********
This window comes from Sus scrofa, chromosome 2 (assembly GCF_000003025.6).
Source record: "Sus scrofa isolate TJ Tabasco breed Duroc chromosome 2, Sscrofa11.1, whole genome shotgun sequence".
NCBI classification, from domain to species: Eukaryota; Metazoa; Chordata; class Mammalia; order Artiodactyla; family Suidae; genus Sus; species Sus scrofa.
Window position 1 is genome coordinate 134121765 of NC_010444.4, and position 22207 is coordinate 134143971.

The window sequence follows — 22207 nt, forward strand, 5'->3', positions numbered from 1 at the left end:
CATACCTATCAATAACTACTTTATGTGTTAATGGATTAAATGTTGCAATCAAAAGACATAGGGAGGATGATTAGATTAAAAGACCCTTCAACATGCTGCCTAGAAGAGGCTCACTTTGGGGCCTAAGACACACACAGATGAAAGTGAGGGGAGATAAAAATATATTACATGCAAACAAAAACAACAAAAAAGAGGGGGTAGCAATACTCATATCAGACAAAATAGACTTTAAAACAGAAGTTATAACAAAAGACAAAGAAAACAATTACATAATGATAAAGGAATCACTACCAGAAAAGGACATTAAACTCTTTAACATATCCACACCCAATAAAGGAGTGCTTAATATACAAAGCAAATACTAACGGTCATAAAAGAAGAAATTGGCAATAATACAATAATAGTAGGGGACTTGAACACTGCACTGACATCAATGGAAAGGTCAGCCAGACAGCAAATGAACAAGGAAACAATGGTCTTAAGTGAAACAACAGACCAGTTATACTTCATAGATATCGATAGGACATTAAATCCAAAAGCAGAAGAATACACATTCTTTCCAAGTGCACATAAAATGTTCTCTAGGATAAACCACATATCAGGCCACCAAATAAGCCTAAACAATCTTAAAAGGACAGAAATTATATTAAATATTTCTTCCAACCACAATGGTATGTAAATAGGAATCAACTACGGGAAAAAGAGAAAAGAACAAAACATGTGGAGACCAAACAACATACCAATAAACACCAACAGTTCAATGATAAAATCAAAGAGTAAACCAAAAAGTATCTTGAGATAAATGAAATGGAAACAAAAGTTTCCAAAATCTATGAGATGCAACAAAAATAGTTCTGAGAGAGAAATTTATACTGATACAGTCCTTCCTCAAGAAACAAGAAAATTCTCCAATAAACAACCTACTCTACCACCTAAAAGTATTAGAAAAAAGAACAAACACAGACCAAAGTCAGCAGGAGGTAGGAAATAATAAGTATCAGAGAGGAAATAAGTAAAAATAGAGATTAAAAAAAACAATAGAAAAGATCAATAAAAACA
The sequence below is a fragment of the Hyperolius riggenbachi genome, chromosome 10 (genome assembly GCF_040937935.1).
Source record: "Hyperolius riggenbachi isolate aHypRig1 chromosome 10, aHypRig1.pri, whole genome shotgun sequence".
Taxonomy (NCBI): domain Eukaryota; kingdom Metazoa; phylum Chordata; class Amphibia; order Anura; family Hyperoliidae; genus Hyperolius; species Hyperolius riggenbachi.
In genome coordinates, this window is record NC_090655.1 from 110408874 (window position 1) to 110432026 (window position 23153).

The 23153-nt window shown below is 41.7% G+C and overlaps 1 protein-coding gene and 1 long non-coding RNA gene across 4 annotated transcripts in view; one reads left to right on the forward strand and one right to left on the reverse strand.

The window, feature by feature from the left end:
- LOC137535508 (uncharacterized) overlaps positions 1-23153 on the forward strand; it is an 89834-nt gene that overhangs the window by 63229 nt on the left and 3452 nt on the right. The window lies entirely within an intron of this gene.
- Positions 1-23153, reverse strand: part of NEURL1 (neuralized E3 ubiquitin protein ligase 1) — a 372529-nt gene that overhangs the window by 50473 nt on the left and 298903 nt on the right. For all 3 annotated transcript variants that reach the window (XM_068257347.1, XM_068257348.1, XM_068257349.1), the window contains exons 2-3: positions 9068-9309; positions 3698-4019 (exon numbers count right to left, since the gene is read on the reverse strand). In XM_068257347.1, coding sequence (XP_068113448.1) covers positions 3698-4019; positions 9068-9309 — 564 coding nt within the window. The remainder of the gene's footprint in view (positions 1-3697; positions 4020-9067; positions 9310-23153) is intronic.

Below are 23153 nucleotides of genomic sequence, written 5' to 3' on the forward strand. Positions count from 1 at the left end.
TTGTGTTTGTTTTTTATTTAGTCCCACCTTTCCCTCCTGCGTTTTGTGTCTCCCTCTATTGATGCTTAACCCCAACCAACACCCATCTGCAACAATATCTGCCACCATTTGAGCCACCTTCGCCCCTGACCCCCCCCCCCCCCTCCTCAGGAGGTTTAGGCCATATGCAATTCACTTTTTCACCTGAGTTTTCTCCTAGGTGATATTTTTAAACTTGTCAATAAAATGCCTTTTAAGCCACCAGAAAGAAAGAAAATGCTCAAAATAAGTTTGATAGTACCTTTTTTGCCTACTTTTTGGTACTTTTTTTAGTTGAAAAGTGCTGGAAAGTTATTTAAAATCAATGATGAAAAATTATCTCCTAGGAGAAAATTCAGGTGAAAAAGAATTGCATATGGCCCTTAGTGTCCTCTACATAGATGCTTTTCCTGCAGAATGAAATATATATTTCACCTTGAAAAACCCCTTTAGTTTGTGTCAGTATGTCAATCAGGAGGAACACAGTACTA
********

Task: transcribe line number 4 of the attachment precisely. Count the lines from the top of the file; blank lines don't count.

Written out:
Window position 1 is genome coordinate 134121765 of NC_010444.4, and position 22207 is coordinate 134143971.